The Colorado School of Mines campus stands at the centre of the city of Golden, located on the edge of the Rocky Mountains. This new building by Bohlin Cywinski Jackson is home to the College of Applied Science and Engineering, sections of the Department of Physics and other functions. Thanks to its situation at the heart of the grounds, the paths of students and employees alike cross here every day. This gave the architects the idea to open up the ground floor to this traffic, creating space for chance encounters as much as planned rendezvous.
From outside the long, narrow building looks like an extensive collage. The CoorsTek Center shows a completely glazed façade to the popular meeting place known as Kafadar Commons. Orthogonally fitted metal panels serve as sunshades. The structure of the upper levels diverges from the plinth, also glazed, and juts over it. In general, the individual volumes comprising the building seem to defy the law of gravity. Behind the glass façade, a light grid structure appears; to the sides and rear, monolithic walls jut several metres. Vertical window bands have been set into the lateral, masonry-clad service cores and serve to mark the two main entrances.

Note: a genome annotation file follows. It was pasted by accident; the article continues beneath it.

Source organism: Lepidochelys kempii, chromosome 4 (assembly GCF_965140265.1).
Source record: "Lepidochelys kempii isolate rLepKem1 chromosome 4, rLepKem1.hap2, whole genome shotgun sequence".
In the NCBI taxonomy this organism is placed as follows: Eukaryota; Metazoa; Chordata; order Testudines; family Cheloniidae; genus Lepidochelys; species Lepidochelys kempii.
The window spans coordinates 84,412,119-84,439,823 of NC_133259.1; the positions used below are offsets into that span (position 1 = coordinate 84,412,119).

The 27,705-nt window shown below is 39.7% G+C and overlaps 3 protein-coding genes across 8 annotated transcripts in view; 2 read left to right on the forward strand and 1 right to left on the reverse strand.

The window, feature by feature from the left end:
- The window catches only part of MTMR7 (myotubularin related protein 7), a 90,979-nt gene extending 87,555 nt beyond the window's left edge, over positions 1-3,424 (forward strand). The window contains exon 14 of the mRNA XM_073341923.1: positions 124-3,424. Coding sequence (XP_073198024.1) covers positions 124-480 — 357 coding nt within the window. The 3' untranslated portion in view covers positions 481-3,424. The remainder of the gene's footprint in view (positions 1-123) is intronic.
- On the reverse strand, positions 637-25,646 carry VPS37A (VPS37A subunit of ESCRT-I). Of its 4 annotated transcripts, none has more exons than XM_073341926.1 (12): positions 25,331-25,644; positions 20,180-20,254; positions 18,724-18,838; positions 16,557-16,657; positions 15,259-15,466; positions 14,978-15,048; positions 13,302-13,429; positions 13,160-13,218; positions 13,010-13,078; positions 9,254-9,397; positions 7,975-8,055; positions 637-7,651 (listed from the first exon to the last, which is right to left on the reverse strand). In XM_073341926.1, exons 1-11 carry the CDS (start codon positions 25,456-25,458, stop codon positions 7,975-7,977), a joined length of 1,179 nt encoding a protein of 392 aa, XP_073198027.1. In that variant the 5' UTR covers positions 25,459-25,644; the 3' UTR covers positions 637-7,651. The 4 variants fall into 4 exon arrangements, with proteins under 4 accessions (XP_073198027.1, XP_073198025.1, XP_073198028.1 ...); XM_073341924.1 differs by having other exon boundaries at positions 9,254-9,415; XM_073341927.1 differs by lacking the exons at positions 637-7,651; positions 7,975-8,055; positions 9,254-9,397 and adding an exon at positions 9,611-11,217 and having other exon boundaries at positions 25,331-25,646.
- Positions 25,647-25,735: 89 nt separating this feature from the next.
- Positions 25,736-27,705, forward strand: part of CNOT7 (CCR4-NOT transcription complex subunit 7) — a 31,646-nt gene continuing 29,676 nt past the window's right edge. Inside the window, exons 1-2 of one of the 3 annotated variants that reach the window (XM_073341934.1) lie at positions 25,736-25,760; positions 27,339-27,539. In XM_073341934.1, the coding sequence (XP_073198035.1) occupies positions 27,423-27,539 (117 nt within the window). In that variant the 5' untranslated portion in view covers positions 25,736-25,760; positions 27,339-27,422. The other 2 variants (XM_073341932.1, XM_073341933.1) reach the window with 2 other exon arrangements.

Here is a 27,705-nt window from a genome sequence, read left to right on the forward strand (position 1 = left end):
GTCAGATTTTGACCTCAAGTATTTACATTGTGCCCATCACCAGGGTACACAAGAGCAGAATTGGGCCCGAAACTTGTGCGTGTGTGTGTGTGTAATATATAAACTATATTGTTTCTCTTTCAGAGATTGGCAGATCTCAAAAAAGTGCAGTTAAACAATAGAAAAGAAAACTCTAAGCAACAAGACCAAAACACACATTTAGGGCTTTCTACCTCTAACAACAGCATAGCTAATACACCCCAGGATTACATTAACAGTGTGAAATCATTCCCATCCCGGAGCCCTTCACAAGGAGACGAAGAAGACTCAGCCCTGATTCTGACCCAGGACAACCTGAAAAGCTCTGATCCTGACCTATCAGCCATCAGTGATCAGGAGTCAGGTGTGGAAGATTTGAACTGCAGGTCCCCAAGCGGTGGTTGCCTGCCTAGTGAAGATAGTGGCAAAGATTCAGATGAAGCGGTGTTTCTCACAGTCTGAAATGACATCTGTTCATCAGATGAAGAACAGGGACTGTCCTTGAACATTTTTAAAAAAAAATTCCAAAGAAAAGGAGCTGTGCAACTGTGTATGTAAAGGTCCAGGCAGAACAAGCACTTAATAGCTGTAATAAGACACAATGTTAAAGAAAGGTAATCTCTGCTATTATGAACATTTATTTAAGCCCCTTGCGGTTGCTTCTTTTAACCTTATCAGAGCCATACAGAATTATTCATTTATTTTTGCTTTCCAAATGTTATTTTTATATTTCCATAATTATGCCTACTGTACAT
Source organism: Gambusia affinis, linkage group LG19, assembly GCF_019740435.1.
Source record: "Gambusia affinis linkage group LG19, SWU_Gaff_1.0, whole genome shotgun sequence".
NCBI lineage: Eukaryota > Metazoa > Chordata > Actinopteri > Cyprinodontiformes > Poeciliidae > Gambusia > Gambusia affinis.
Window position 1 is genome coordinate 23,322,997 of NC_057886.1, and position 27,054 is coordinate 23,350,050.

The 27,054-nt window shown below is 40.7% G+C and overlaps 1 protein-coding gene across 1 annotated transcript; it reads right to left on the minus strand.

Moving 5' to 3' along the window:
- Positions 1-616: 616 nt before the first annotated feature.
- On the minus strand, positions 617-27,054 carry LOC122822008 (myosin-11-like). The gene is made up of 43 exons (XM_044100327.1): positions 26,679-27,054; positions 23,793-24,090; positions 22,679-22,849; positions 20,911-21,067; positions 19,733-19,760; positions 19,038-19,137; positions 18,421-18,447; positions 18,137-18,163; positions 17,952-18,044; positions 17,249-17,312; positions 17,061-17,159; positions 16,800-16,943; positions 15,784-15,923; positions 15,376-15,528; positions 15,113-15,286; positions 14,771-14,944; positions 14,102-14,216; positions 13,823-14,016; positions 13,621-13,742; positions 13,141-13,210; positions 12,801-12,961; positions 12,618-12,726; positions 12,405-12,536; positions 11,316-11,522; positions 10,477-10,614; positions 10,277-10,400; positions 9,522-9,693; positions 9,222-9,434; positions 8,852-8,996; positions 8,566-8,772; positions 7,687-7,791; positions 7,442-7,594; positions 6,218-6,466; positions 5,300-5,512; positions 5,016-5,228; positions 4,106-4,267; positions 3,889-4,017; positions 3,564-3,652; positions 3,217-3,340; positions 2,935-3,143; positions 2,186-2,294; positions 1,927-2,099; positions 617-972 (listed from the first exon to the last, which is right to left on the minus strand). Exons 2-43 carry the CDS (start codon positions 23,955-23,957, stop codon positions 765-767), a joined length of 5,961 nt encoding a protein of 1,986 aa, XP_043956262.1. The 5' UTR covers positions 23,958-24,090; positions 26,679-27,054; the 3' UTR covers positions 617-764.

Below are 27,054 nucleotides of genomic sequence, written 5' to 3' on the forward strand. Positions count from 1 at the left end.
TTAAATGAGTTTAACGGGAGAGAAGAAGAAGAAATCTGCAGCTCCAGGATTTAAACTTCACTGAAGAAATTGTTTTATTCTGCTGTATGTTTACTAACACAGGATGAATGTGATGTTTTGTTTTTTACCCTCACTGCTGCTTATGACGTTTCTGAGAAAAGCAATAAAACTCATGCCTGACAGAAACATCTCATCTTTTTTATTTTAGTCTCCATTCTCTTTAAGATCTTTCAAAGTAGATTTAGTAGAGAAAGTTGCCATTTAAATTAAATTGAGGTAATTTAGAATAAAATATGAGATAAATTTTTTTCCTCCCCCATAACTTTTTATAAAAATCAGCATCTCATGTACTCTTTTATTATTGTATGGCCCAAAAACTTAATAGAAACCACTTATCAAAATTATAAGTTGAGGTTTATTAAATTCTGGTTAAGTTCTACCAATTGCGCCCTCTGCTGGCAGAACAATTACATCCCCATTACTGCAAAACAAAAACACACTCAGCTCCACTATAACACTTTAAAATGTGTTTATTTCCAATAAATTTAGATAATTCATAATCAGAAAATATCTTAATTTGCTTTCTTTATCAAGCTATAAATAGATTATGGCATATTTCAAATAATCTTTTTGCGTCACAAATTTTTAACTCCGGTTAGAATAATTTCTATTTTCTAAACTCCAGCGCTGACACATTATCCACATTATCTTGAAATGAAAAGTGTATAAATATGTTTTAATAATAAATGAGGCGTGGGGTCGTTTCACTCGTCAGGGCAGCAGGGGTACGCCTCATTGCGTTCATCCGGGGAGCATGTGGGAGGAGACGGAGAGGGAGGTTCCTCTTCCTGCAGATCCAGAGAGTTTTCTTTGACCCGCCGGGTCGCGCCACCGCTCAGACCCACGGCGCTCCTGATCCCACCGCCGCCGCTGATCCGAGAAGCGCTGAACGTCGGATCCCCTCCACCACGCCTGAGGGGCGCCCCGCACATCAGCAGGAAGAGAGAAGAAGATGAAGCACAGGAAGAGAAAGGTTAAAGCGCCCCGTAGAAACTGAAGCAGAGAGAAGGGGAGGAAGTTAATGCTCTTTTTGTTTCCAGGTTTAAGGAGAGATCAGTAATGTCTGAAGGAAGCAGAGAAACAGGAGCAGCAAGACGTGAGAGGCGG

A promenade then leads through the ground floor. To its sides, niches and rooms separate from the main path; these spaces can be used for group work, discussions and lectures. A broad stairway is also a place for students to linger. It seems to transition seamlessly into the exterior space, for the assembly area on the other side of the glazed façade is also divided into steps.
On the upper floors, faculty offices occupy the space along the façade, while classrooms and laboratories - some of which feature a spectacular view over the surrounding alpine landscape - have been accommodated in the rear portion of the building. As a few of the labs had specific requirements concerning light, acoustics and vibration, they have been housed in the basement of the CoorsTek Center.